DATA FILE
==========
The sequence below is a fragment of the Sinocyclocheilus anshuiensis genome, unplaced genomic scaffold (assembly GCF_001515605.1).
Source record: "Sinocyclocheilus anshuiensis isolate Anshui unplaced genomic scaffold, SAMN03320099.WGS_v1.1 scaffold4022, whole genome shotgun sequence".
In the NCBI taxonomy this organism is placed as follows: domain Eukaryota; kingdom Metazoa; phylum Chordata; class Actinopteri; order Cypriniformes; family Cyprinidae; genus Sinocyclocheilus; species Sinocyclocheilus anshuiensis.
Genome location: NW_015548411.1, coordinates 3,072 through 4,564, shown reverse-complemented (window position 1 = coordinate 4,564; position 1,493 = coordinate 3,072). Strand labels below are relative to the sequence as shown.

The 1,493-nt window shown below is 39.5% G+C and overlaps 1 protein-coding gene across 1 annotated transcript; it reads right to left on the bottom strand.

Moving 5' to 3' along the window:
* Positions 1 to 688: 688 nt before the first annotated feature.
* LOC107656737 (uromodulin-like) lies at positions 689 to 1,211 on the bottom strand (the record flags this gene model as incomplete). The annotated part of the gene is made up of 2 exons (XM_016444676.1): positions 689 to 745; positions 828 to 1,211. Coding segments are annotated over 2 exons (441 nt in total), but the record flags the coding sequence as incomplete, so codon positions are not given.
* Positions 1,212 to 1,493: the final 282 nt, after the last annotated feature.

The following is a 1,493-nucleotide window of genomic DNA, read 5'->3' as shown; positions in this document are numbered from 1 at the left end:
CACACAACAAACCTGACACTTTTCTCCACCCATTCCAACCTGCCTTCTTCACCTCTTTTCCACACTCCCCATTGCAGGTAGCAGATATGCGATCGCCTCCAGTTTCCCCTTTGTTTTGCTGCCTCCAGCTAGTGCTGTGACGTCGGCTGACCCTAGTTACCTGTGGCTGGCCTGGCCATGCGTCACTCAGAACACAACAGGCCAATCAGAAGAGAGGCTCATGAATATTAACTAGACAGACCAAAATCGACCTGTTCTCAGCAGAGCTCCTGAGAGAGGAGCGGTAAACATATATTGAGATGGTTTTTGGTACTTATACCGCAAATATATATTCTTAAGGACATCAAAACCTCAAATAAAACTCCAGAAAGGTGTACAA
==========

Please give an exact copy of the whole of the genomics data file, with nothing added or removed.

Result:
The sequence below is a fragment of the Sinocyclocheilus anshuiensis genome, unplaced genomic scaffold (assembly GCF_001515605.1).
Source record: "Sinocyclocheilus anshuiensis isolate Anshui unplaced genomic scaffold, SAMN03320099.WGS_v1.1 scaffold4022, whole genome shotgun sequence".
In the NCBI taxonomy this organism is placed as follows: domain Eukaryota; kingdom Metazoa; phylum Chordata; class Actinopteri; order Cypriniformes; family Cyprinidae; genus Sinocyclocheilus; species Sinocyclocheilus anshuiensis.
Genome location: NW_015548411.1, coordinates 3,072 through 4,564, shown reverse-complemented (window position 1 = coordinate 4,564; position 1,493 = coordinate 3,072). Strand labels below are relative to the sequence as shown.

The 1,493-nt window shown below is 39.5% G+C and overlaps 1 protein-coding gene across 1 annotated transcript; it reads right to left on the bottom strand.

Moving 5' to 3' along the window:
* Positions 1 to 688: 688 nt before the first annotated feature.
* LOC107656737 (uromodulin-like) lies at positions 689 to 1,211 on the bottom strand (the record flags this gene model as incomplete). The annotated part of the gene is made up of 2 exons (XM_016444676.1): positions 689 to 745; positions 828 to 1,211. Coding segments are annotated over 2 exons (441 nt in total), but the record flags the coding sequence as incomplete, so codon positions are not given.
* Positions 1,212 to 1,493: the final 282 nt, after the last annotated feature.

The following is a 1,493-nucleotide window of genomic DNA, read 5'->3' as shown; positions in this document are numbered from 1 at the left end:
CACACAACAAACCTGACACTTTTCTCCACCCATTCCAACCTGCCTTCTTCACCTCTTTTCCACACTCCCCATTGCAGGTAGCAGATATGCGATCGCCTCCAGTTTCCCCTTTGTTTTGCTGCCTCCAGCTAGTGCTGTGACGTCGGCTGACCCTAGTTACCTGTGGCTGGCCTGGCCATGCGTCACTCAGAACACAACAGGCCAATCAGAAGAGAGGCTCATGAATATTAACTAGACAGACCAAAATCGACCTGTTCTCAGCAGAGCTCCTGAGAGAGGAGCGGTAAACATATATTGAGATGGTTTTTGGTACTTATACCGCAAATATATATTCTTAAGGACATCAAAACCTCAAATAAAACTCCAGAAAGGTGTACAA